Want Ancestor-Specific Ethnicity? Test Mitochondrial DNA

Recently, someone’s mitochondrial DNA test revealed that their ancestor was from Africa, but that person had no African heritage showing in their autosomal results or revealed in their genealogy.

They wondered how this was possible and which test was “wrong.” The answer is that neither test is wrong.

Mitochondrial DNA is important EXACTLY for this reason. It does not divide with inheritance, while autosomal DNA does and eventually disappears entirely.

Mitochondrial DNA is inherited from our direct matrilineal line – our mother – her mother – on up the tree directly through all mothers.

If you need a refresher, the article, 4 Kinds of DNA for Genetic Genealogy shows how different types of DNA are inherited from our ancestors.

Mitochondrial DNA and Ethnicity

Let’s look specifically at mitochondrial DNA ethnicity as compared to autosomal ethnicity.

In the chart above, an African ancestor (or ancestor of any ethnicity) who was the only ancestor of that ethnicity in your heritage is shown at the top – your five times great-grandmother. Using a 25-year generation, their autosomal DNA would have been admixed with partners of a different ethnicity 7 times between them and you.

Of course, that means the autosomal DNA of that ancestor would have been divided in (roughly) half 7 times.

Percent of Inherited Autosomal DNA

In the Percent of Inherited Autosomal DNA column, we look at it from your perspective. In other words, of the 100% of your ethnicity, stepping back each generation we can see how much of that particular ancestor you would carry. You carry 50% of your mother, 25% of your grandmother, and so forth.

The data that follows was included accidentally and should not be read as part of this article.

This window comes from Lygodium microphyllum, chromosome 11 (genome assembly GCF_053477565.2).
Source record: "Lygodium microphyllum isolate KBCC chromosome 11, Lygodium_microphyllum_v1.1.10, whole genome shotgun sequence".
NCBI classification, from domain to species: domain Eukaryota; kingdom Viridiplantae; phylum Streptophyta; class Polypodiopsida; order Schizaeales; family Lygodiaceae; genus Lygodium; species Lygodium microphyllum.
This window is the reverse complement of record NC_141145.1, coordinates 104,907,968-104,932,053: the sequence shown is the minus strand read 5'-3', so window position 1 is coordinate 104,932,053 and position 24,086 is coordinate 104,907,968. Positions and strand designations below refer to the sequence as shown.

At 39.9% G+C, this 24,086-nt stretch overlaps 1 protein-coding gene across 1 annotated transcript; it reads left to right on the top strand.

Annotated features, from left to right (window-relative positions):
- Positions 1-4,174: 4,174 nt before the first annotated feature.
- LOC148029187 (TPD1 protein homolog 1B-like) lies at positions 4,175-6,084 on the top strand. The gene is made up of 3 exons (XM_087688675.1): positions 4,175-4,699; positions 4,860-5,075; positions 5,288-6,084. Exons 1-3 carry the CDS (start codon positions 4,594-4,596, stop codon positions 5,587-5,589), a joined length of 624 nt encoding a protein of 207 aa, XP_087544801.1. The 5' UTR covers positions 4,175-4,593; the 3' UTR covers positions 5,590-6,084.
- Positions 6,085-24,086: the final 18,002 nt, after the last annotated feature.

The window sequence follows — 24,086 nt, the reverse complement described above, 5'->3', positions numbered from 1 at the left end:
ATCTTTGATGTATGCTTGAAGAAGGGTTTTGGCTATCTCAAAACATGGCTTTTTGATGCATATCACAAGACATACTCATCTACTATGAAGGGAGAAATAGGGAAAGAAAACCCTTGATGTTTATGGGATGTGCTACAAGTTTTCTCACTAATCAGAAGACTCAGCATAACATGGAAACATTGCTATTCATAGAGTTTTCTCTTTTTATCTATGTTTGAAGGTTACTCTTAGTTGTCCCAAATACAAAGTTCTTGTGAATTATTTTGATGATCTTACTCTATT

You inherited approximately 0.78% of your GGGGG-Grandmother’s autosomal DNA, less than 1%.

If she was 100% African, then that 0.78% would be the only African autosomal DNA of hers that you carry, on average. You could carry a little less or a little more. We know that you don’t actually inherit exactly half of each of your ancestors’ DNA from your parents, nor they from their parents, so we can only use averages in that calculation.

Ancestral Percent Autosomal Ethnicity

In the Ancestral Percent Autosomal Ethnicity column, we look at it from the ancestor’s perspective.

Of your GGGGG-Grandmother’s 100% African ethnicity, how much would each subsequent generation be expected to inherit of that ethnicity, on average?

You would inherit 0.78% of that ancestor’s DNA. Given that GGGGG-Grandma was 100% African in this example, you would carry 0.78% African ethnicity.

Percent Mitochondrial DNA Inherited

Now, look at the Percent of Mitochondrial DNA Inherited column. Your African GGGGG-Grandmother’s mitochondrial DNA was 100% African in her generation, 7 generations ago, and still is 100% African in you, today.

That’s the beauty of mitochondrial DNA. It’s a forever record – never divided and never washes away.